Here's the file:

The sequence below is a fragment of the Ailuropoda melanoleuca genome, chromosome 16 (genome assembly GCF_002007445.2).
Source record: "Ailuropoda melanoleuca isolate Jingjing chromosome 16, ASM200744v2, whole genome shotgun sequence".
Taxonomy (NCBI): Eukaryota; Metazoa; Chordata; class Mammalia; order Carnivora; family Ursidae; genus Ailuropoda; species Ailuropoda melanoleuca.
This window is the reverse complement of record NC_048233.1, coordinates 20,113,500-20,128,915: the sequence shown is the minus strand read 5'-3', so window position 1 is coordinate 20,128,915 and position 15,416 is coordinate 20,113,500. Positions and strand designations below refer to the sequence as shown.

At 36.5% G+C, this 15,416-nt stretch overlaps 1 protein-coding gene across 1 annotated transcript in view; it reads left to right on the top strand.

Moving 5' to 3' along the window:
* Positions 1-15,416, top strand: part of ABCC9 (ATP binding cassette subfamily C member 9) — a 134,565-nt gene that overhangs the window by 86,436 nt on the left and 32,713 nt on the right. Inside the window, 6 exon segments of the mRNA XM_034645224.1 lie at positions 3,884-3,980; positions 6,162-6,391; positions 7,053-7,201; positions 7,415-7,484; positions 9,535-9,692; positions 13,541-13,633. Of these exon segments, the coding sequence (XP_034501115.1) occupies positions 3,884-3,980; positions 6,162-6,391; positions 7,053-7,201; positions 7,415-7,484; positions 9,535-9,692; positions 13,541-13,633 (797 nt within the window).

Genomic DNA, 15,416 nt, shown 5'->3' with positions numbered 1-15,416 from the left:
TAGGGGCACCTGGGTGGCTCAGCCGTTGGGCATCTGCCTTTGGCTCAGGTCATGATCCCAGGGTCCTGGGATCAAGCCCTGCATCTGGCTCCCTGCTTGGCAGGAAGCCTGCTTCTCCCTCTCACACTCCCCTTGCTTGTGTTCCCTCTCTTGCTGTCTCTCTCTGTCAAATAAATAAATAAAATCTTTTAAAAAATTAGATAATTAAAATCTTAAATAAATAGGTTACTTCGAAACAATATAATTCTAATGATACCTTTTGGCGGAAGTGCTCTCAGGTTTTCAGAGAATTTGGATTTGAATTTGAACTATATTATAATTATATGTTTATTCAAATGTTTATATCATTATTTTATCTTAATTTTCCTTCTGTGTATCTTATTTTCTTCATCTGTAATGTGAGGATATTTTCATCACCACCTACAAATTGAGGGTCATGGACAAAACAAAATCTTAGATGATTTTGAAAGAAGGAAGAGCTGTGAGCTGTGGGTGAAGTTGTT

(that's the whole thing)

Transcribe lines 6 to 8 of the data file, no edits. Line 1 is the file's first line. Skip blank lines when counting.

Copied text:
Moving 5' to 3' along the window:
* Positions 1-15,416, top strand: part of ABCC9 (ATP binding cassette subfamily C member 9) — a 134,565-nt gene that overhangs the window by 86,436 nt on the left and 32,713 nt on the right. Inside the window, 6 exon segments of the mRNA XM_034645224.1 lie at positions 3,884-3,980; positions 6,162-6,391; positions 7,053-7,201; positions 7,415-7,484; positions 9,535-9,692; positions 13,541-13,633. Of these exon segments, the coding sequence (XP_034501115.1) occupies positions 3,884-3,980; positions 6,162-6,391; positions 7,053-7,201; positions 7,415-7,484; positions 9,535-9,692; positions 13,541-13,633 (797 nt within the window).

Genomic DNA, 15,416 nt, shown 5'->3' with positions numbered 1-15,416 from the left: